But for Best Picture within the ICF business…may I have the envelope please? The Oscar (I just have to do this) Goes To: Fox Blocks. I may not have seen the other movies, or like strapless dresses, but if you want to build something, go see True Grit. Tough, Solid, and the Real Deal; kind of like the company and the people and the product at Fox Blocks.

Growing ICF Awareness

| Benefits of ICFs | January 6, 2011

My name is Randy Daniels, I have been an ICF Regional Sales Manager for over ten years. My office is in my home in Southern California, the region I have been responsible for has been the Western US.

I have had some success. Major ICF projects have been built, first of their kind; incepted and in part sold by me along with a cast of others. Amazing feeling seeing a project going up in the air and knowing you had a hand in it.

A few days ago, my boss (Mike Kennaw – big guy, likes football, played in college, begins sentences with the word “So” and now so am I) flew into town with the express purpose of visiting our new manufacturing plant in McFarland CA.

The other reason he came down (he lives in Lynden, WA – you can’t go much farther north and not be in Canada) was to meet with the General Sales Manager of a large ready-mix concrete and aggregates company. The General Sales Manager’s name is Renee and she has organized and developed a solid and effective inside sales support department. Mike is revamping our inside sales processes and wanted to get a look at a good one.

So we were in her office, it was a little lunch meeting, I was chomping on a cheese and tomato sandwich (very good) when in pops Renee’s boss. His name is Brian. Brian says hello, he knows we are ICF folks. Mike says hello, and Brian says “This ICF thing…I believe in it. But what’s the deal? After 10 years solid of a guy like Randy working in this market I don’t understand why we don’t see project after project while driving down the road.”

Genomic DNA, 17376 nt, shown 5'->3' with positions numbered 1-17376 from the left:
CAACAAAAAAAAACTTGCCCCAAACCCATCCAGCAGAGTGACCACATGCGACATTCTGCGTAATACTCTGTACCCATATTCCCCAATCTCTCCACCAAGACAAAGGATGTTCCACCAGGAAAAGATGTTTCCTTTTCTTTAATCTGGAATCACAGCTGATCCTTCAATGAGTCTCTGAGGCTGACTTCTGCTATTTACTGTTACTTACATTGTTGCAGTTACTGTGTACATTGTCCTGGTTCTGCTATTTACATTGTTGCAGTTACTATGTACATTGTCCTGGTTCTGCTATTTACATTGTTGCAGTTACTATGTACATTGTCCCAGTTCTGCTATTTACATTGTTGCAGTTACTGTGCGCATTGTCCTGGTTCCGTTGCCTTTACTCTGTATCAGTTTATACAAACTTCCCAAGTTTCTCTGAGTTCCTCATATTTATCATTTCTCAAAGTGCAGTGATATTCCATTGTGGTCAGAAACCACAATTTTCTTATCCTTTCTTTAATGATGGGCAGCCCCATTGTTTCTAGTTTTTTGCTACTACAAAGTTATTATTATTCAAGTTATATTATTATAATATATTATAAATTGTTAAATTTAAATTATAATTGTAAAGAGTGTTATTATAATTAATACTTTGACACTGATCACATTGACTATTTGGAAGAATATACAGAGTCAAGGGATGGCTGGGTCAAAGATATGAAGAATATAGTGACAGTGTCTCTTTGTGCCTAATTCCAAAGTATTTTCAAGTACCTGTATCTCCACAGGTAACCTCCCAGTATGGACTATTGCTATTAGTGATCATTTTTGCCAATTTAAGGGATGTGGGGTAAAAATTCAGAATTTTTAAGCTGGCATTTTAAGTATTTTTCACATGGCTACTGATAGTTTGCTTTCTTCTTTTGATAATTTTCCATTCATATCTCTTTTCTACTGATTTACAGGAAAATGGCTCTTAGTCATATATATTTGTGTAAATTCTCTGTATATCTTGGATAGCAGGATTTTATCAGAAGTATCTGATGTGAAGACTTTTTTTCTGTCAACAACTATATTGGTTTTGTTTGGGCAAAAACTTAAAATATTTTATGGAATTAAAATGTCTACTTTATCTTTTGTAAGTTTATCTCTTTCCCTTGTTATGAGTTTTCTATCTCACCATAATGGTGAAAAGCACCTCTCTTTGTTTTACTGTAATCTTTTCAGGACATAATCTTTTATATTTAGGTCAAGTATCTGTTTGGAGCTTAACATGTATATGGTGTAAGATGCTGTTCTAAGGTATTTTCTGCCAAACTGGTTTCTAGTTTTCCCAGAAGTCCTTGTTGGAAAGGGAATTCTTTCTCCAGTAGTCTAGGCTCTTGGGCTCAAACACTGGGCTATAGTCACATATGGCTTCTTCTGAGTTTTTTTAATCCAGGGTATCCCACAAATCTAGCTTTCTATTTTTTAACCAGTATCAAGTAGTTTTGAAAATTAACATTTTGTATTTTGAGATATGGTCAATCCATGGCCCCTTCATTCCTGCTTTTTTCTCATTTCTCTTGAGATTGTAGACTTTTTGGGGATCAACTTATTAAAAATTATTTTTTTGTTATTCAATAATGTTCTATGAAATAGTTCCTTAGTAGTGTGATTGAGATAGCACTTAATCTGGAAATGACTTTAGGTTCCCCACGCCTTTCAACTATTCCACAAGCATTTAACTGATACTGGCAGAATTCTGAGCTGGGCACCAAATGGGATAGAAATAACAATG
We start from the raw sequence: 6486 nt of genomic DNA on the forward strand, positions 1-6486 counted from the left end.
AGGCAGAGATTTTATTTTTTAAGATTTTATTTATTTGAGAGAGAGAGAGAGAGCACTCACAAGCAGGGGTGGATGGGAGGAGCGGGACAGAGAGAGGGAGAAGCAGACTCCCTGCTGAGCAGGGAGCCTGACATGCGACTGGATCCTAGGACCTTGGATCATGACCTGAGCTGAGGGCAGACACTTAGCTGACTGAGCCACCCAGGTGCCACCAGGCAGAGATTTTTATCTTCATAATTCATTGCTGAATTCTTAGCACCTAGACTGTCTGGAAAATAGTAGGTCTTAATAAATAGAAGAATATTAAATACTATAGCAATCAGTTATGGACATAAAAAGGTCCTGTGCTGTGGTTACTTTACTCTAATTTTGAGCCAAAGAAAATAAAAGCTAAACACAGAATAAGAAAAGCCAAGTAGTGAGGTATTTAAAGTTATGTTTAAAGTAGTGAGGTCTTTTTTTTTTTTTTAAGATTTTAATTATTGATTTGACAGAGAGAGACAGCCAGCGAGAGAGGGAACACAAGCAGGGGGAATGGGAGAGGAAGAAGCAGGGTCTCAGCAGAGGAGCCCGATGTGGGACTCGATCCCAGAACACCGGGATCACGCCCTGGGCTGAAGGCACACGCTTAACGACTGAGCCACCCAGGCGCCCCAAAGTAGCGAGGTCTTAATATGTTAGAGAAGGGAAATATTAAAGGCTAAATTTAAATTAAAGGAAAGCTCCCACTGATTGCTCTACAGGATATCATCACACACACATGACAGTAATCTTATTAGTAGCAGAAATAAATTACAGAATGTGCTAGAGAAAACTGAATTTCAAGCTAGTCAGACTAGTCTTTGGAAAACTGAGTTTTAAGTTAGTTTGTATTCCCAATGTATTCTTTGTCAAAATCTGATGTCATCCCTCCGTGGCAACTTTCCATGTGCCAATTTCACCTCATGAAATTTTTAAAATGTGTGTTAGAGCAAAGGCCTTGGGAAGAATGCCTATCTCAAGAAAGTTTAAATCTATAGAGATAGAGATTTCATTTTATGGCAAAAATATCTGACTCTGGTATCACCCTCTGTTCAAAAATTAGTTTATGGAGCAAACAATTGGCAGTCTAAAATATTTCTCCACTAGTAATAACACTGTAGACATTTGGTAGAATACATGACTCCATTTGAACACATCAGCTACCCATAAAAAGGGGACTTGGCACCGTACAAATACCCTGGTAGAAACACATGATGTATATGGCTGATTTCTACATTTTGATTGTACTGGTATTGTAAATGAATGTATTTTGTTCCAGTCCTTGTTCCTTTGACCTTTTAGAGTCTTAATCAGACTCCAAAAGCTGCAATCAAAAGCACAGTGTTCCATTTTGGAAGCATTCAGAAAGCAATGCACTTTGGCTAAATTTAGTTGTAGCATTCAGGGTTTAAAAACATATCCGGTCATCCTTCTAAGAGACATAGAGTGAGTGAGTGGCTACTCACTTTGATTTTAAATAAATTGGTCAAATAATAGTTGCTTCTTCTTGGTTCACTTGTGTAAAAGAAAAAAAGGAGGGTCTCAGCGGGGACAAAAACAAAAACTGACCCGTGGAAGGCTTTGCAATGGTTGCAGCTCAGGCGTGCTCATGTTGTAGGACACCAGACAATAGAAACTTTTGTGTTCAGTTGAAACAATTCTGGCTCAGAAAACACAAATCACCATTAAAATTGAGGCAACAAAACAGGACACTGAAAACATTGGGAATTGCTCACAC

There was a pause. I can’t remember what Mike said in return. I stopped chewing. I dropped into my own little world. That question. I have heard it before. Anybody that knows ICF has said or heard the same thing. “What a great way to build-why don’t we see it going up everywhere?”

So in my defense (I couldn’t help it, internally I had to run some numbers in my defense). If say, a guy averages one architect, designer, engineer, or major design build or GC firm presentation a week, (some weeks I have done 3 or 4) at say, 40 work weeks a year, by 10 years, that’s at least 400 times delivering (I am told I am good at this) the ICF message. A monkey can present the ICF message; the facts are so clear-cut, remarkable, and compelling.

My common answer to “the question” is that most architects (like the rest of us) do what they do and do not want to change what they do. They have stock details, like to replicate systems. If they have to get into something new it takes more time and effort and none of us are quick to do anything that takes more time and effort.

I don’t know if I am right about this or not. But I have seen ICF design manuals sitting on the shelf in architect’s offices, gathering dust…while project after project goes out their door designed with CMU walls – furred out and insulated. Ack.

So what’s the answer? I had a guy tell me once that there were no silver bullets; only a bunch of silver BB’s.

If you have a silver bullet…or one of the BB’s…plug into the blog. I’ve got a few architects we could aim at.